Let's start with Wins and Losses. I think it's pretty easy to accept the idea that a good deal of a pitcher's record can be accounted for by the team he plays on. If he's getting 9 runs a game in run support, he's going to win a lot of games. If he plays for the Pirates and his team is getting shut out all the time, it might be hard to win a game. It's also important to remember there is a huge variation within a team. Justin Verlander ranked #2 in the majors in run support this year at 6.8 runs per game while his teammate Nate Robertson ranked #67 in the majors at 4.5 runs per game. Small wonder that Verlander went 17-9 and Robertson was 13-13 despite nearly identical ERAs.ERAs? What's wrong with them?
Not much. It's a good stat for measuring how effectively a pitcher prevented runs from scoring. But it brings me to another major point about statistics. There are 2 kind of stats in my eyes. The first kind quantify what happened. The second kind are more of an indicator of an inate talent and they predict future performance better than the first kind. How does this relate to ERA? Well, the ultimate goal is to prevent runs from scoring right? How do you do that? Preventing hitters from reaching base would be a good start. There is a simple measure of how many batters a pitcher allows to reach base that is referred to as WHIP and it simply means (Walks + Hits)/(Innings Pitched). Would you believe that WHIP is a better predictor of a pitcher's future ERA than his ERA itself is? Yep. As you could imagine, there are lots of little bits of luck here and there over the course of a season that can impact ERA. WHIP is less impacted by luck and more indicative of a skill. I actually think ERA is a pretty good stat, but it's not the best that is out there and needs to be taken into context.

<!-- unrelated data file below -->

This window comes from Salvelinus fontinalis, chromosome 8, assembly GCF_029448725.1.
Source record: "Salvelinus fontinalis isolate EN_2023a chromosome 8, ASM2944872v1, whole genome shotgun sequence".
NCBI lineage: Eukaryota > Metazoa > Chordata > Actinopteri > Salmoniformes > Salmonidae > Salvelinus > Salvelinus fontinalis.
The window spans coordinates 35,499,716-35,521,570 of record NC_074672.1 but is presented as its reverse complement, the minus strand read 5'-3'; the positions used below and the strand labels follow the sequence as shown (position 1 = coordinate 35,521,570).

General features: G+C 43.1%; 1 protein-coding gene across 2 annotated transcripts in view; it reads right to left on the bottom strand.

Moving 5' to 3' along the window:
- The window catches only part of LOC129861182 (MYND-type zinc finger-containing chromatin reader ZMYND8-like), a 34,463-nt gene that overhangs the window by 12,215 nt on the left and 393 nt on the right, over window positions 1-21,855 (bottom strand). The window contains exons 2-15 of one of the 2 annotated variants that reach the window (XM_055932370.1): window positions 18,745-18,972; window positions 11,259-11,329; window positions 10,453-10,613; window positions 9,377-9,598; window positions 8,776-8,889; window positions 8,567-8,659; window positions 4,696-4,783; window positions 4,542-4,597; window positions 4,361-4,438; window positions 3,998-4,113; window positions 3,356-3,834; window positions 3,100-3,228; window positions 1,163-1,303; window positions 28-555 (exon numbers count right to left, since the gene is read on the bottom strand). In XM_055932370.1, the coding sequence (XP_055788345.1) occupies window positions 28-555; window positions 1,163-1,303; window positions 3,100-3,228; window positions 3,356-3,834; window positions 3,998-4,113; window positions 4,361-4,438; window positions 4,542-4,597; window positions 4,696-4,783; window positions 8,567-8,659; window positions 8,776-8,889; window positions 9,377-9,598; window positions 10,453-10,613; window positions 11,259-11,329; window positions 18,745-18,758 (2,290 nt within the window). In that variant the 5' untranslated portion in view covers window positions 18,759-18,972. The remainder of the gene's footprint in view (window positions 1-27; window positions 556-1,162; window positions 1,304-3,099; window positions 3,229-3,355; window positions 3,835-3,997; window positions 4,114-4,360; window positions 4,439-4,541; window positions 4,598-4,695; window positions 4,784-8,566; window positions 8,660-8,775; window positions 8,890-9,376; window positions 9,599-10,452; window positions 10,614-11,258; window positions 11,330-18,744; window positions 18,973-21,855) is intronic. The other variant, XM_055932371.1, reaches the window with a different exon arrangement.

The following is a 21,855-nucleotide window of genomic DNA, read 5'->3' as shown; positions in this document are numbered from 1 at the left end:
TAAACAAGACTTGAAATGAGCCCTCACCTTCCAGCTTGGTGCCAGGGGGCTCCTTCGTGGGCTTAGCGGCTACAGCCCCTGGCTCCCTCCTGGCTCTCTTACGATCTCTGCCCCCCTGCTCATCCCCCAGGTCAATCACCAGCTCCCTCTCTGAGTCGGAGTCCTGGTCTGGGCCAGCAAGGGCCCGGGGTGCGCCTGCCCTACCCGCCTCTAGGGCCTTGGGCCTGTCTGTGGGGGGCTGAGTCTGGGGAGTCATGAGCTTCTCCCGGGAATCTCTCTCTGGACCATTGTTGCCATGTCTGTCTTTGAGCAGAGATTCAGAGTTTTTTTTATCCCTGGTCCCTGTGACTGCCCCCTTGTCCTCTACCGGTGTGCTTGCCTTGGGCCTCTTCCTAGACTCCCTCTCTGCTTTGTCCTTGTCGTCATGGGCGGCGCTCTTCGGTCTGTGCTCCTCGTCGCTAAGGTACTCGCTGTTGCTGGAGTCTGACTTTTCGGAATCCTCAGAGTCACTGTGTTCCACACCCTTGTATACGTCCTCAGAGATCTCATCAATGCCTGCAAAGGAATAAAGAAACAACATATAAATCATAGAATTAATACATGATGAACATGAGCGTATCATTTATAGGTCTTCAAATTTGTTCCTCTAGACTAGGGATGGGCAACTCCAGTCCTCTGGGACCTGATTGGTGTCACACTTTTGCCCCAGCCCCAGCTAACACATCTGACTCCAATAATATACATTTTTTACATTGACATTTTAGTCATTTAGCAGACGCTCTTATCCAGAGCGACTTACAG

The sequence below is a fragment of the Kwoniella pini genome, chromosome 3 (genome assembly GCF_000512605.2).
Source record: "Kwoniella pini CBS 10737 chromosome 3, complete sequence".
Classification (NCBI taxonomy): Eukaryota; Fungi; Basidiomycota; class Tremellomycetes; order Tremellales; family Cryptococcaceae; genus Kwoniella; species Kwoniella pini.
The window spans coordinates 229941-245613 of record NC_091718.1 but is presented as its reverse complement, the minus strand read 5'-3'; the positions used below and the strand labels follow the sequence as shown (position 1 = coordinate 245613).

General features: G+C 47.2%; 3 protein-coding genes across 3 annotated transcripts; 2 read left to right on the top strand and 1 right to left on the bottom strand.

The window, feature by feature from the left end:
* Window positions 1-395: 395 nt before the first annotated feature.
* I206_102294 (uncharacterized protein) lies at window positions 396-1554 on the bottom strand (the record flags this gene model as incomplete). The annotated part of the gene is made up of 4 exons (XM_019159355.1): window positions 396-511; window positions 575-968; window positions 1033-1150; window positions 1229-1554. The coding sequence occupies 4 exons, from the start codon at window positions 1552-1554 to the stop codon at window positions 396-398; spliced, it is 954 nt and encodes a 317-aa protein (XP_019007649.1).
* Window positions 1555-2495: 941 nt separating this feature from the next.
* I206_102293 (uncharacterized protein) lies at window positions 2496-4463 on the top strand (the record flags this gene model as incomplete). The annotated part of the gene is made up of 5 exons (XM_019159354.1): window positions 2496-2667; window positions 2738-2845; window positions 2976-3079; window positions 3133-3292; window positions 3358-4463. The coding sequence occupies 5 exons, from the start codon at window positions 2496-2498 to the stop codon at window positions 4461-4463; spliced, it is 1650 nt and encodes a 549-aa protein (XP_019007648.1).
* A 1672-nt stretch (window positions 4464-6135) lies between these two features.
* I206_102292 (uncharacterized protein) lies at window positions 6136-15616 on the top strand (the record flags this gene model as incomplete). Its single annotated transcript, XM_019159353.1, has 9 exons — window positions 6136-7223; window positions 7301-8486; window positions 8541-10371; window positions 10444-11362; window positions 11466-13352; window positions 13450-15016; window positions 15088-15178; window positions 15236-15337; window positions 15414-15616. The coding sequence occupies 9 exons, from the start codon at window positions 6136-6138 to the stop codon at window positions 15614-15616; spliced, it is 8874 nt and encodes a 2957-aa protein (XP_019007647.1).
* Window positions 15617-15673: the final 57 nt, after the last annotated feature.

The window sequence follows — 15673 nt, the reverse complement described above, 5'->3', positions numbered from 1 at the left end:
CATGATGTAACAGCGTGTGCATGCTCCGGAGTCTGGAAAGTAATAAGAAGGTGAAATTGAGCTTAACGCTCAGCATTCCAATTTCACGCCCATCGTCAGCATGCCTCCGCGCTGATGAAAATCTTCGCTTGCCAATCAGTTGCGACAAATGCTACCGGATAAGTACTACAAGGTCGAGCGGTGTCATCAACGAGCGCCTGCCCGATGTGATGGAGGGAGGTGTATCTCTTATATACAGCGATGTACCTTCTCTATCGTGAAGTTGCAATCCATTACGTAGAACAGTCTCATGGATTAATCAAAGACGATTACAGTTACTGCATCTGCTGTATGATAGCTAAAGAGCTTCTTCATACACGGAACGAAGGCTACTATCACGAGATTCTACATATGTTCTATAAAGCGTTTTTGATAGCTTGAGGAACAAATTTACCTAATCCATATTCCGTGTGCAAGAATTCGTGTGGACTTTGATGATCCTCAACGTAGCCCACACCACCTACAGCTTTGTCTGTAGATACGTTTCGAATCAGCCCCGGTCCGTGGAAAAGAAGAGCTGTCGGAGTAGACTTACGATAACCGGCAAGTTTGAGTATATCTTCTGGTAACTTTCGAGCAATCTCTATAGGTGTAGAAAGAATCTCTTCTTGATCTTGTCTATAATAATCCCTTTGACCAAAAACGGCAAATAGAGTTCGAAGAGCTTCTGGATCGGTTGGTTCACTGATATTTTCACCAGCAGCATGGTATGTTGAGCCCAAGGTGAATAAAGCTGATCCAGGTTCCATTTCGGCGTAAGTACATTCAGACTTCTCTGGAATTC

If you really want to start looking at pitching stats, take a wander into the land of DIPS. That's Defense Indepedent Pitching Stats. It operates under the assumption that to rate a pitcher you should only credit him for things he can control. For example, did the pitcher make a good pitch if the hitter hits a rocket line drive right at the 3rd baseman who happens to catch it? There is fairly good evidence that the only things a pitcher can control are his Strikeout Rate, Walk Rate, and HR allowed Rate. There is little to no ability to influence the opponents batting average on balls in play (BABIP). In other words, the pitcher controls what happens when the defense isn't involved on K's, BB's, and HR's. But all pitchers are the same on every other result from pop up to line drive to grounder and the only influence is a combination of luck and the skill of the fielders behind the pitcher. Now don't get me wrong, it isn't quite perfect. But it's damn close. And it really opens a can of worms when you look at traditional baseball thinking.
I could go on about things like clutch hitters and why that is an antiquated notion, but I'll save that for another day. You can take the blue pill and go back to believing whatever you want or you can take the red pill and see how far the rabbit hole goes. The choice is yours. It took me a while to come around on this myself.